Amid a disturbing trend of antisemitism, the Greens are calling for a broad-ranging antiracism strategy, and are concerned about the government’s recent announcement that the Australian Government would move to adopt the International Holocaust Remembrance Alliance’s (IHRA) working definition of antisemitism.
Antisemitism is a scourge and must be combatted vigorously. With a worrying local and global rise in far-right extremist politics and neo-Nazi activity, the urgency of this fight has rarely been greater.
However Kenneth Stern, one of the co-authors of the definition has since stated that the ‘weaponisation’ of the definition has been used to silence critics of the Israeli government, when it was originally designed as an educational tool. He stated that its adoption in the United States through an executive order by Donald Trump would “harm not only pro-Palestinian advocates, but also Jewish students and faculty, and the academy itself”.
The Greens share the concerns of human rights groups and Israeli and Jewish organisations that have warned against the consequences of codifying the definition, including the New Israel Fund, the Australian Jewish Democratic Society (AJDS), the Australia Palestine Advocacy Network and the Progressive Israel Network. The capacity of this definition to be used to silence critics of the Israeli Government for its human rights abuses of the Palestinians is reason enough to be worried about this definition being adopted and enforced.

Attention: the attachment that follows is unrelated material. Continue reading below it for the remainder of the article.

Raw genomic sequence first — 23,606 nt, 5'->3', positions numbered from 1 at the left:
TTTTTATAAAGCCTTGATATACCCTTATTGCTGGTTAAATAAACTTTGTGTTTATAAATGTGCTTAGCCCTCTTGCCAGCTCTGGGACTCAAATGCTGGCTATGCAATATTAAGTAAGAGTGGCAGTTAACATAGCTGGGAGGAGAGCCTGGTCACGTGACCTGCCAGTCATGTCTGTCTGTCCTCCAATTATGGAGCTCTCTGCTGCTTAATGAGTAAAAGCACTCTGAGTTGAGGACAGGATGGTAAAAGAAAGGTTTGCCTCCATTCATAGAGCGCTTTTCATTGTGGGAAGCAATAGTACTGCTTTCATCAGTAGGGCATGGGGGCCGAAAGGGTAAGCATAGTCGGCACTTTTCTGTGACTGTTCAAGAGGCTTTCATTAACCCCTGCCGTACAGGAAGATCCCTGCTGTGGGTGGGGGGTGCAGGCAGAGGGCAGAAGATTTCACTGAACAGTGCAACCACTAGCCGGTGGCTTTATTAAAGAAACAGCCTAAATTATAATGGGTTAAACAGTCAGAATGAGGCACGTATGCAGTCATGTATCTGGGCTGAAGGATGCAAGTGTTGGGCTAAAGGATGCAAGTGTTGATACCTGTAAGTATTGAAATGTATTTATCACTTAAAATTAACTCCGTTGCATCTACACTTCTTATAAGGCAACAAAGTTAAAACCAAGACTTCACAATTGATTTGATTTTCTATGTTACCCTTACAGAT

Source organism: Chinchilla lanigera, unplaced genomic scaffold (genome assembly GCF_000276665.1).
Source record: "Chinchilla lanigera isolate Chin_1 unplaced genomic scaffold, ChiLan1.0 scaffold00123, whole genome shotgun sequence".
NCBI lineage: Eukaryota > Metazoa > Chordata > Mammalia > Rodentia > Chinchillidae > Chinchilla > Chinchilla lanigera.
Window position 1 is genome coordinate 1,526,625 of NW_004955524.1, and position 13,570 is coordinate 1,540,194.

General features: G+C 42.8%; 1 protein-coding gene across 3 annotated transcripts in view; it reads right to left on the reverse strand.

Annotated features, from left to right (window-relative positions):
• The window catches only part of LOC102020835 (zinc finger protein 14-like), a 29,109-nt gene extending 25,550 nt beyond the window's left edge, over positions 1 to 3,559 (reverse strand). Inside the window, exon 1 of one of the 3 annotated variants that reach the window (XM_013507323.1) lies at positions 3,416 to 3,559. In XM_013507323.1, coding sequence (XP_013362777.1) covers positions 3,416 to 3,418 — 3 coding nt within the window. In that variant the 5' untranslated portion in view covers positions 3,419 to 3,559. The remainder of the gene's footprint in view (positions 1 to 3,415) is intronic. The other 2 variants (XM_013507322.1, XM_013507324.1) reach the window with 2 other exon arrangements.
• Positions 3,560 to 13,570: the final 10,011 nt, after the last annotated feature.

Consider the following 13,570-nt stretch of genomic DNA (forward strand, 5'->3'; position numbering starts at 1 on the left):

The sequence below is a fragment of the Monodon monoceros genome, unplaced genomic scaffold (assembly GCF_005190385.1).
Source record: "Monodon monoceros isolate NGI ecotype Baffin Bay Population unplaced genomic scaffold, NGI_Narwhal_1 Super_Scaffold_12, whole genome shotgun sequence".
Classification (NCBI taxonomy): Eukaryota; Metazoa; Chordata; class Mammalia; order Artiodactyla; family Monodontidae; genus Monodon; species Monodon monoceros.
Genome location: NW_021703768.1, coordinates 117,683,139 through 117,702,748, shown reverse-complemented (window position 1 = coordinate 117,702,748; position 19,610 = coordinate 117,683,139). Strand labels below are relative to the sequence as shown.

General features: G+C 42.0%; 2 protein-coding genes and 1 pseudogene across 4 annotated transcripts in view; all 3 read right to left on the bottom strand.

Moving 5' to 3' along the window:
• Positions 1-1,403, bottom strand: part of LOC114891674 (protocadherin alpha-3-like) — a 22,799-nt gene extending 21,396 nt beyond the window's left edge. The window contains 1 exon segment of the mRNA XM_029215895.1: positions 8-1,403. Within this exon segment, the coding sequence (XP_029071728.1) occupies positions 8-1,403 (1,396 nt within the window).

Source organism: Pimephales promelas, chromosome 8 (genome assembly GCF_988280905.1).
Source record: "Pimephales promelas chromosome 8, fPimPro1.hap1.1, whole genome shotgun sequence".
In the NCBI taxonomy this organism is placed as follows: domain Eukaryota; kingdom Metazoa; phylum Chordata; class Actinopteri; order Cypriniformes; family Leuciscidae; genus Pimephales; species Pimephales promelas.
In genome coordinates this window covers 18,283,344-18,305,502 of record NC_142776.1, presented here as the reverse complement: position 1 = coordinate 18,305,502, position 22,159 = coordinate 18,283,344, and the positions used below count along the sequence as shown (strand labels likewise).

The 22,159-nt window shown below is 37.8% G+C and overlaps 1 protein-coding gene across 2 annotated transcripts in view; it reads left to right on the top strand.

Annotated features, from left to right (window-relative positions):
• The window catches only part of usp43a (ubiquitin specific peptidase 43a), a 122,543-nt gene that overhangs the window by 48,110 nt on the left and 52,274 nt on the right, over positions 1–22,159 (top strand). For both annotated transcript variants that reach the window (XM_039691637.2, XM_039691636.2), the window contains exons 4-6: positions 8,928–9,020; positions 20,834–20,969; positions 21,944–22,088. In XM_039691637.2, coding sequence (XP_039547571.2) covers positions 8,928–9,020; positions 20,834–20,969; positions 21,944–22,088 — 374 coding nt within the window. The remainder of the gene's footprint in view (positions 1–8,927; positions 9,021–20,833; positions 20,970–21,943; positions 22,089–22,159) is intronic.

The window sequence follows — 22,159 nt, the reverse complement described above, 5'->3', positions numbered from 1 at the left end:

Given that the IHRA definition is controversial even within the Jewish community, we agree with Harold Zwier of AJDS that the energy that has gone into formulating competing definitions “would be better directed to actually fighting antisemitism and racism.”
To that end, the Greens have consistently called for an institutional and societal response to all forms of racism, including antisemitism, through the establishment and funding of a national anti-racism strategy and a coordinated plan to tackle far-right extremism in all its forms.
In our work challenging racism and antisemitism the Greens have either proposed or supported:
- Establishing formal parliamentary inquiries into the rise of the far-right in Australia, such as that proposed by Greens MLC Samantha Ratnam in Victoria, investigating the rise of far-right nationalists, and the risks their plans and actions pose to the state, particularly to Victoria’s multicultural communities;
- The banning of the public display of hate symbols, including those used by far-right extremists and neo-Nazis;
- Exposing and adopting a zero tolerance approach to the normalisation of far-right ideologies and hate speech in mainstream politics and media.
We strongly urge the government to adopt and fund such activities to ensure that antisemitism - and all forms of racism - can be challenged and mitigated.